This shows the stitched piece. There are layers of cloth. Ms. He Haiyan, in her boutiques in Beijing and Shanghai, uses scraps for lots of lovely projects and keeps her sewers busy. You may remember the post, “More Ideas for Projects” November 15, 2020.


1. I did the shibori
2. I dyed the background black walnuts
3. Close up of bag on previous scroll. I love it. The squares are the skins of cocoons from tent worms or something similar from Japan. I also have an obi made of them. And a collection of them framed.
4. I dyed the scarf. The purple is an old piece. The dye precious.

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Both are felt pieces I made on cloths with heavy indigo coating (I think).

This is another felt piece on the indigo background. By mistake I ironed on the fusible lining on the front side late last night. I quick went to th internet for how to get it off. Steam and a press cloth. I was desperate. It didn’t come off but I decided it was interesting with the press cloth wrinkled up when I pulled it off. Thank goodness I was using a scrap of the interfacing so some of the original pattern of the indigo coated cloth was still visible. Whew!! If I had more cloth I might try it again. Or on something else. How ideas are born I guess.


Great Loom Needs a Home

This loom is available and looking for a good home. For someone who likes good engineering and production with pleasure. It was built by my mentor, Jim Ahrens in the 50’s.  Ahrens is the “A” in AVL.  My looms are either built by him or by AVL. It’s like my own loom: 10 shafts and 10 treadles. The side tie-up means you don’t have to get down on the floor to tie up the treadles. The height is 46,” Width 52,” Depth 27″  

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There’s a great warping mill—large and strong and stands on the floor. That could be separate. Other equipment like shuttles, etc. goes with it.

Go to this website which my apprentice and I made to see more features and how to use them. Ahrenslooms.com

Besides, it is made of beautiful birdseye maple and has been in a home so is in great condition. Probably all the cords and strings will need to be replaced. I used Texsolv cords and you can get Texsolv heddles, too.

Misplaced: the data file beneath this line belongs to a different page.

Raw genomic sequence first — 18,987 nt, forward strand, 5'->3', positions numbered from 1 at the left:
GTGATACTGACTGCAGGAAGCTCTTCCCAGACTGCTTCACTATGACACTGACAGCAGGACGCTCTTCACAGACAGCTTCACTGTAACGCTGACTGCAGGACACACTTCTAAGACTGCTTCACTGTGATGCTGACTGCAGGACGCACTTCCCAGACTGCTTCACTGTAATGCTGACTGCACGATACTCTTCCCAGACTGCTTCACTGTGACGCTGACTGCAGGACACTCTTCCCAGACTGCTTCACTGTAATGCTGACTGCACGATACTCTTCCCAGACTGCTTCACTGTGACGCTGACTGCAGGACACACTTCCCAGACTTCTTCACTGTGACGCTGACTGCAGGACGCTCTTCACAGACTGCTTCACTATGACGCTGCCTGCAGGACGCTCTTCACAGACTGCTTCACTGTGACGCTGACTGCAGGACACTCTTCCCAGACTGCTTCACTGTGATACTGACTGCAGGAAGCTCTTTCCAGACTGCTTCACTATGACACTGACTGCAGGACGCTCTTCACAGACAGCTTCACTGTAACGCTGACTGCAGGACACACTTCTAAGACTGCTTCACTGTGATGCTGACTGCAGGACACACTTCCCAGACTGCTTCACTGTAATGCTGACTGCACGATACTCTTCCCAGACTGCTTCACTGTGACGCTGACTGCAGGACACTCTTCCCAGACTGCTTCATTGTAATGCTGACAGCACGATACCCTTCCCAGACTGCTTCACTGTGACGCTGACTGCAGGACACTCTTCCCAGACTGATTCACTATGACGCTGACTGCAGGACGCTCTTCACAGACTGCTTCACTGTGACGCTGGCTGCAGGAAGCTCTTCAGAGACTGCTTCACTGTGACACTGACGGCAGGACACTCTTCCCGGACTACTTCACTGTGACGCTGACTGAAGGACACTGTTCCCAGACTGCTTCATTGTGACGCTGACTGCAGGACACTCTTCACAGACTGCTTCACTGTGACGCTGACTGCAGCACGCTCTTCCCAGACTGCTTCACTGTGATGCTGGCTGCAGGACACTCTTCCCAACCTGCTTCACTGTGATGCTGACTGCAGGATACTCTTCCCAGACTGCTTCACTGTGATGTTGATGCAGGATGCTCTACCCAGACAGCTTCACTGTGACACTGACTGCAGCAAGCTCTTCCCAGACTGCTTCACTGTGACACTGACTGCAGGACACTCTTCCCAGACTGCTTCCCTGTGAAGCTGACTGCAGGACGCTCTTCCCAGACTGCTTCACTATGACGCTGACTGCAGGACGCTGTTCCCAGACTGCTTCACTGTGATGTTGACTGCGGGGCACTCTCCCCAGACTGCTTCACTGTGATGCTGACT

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It is located in Rossmore, in the San Francisco Bay area. Call the grandchildren at 858-335-3524. Asking $200 or best offer.

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Double Weaver’s Knot

Introduction:
This is used when smooth yarns won’t hold with a regular weaver’s knot. Remember though, even this knot won’t hold very slippery yarns. Jim’s fisherman’s knot is for them. See “Warping Your Loom & Tying On New Warps” for the chapter on knots.

Note: The double can also be undone like the regular weaver’s knot.
Another Note: See my eBook, Weaver’s Knots on the website to order from Amazon.

The double weaver’s knot is a regular weaver’s knot with an additional step. One way to make it is to begin like the “ears” method.

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As soon as you have the thread between the ears, go to the next illustration.


As soon as you have the thread between the ears, take it once around the right-hand ear as well.


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Then do the same last steps: take the right-hand ear down under the thumb and…


Tighten by pulling on the right end.


How to Undo Any Weaver’s Knot: and know if you’ve tied it correctly.

The key to knowing you’ve tied the weaver’s knot correctly is to be able to release or undo it.

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To undo it, you want to straighten out the thread that makes the “U” in the completed knot. No matter which way you tie it, there is one thread in a U-shape and the other thread winding itself around the first.


Pull on both ends of that “U” thread—in opposite directions—to unbend it and straighten it out.

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The squiggly portion can be slipped right off, and even the squiggles relax so you have two fresh threads when you’re through.

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One Way to Tie a Weaver’s Knot: with “ears”

Introduction:
The weaver’s knot’s characteristics—non-slip and a quick release—are valued not only by weavers but by climbers and sailors, too. The knot can be used whenever two cords are tied together or to fasten one cord to a loom part. Because it can’t be tied under tension, it is a good knot when measuring the warp when you have a slack thread to work with. It can be tied with short ends, but not with very slippery threads, such as silk. It’s slower to work than a square knot, but more secure and smaller. So, if a square knot doesn’t hold, try a weaver’s or double weaver’s. Even so, some threads aren’t compatible enough with each other or are too slippery to tie either a square or a weaver’s knot.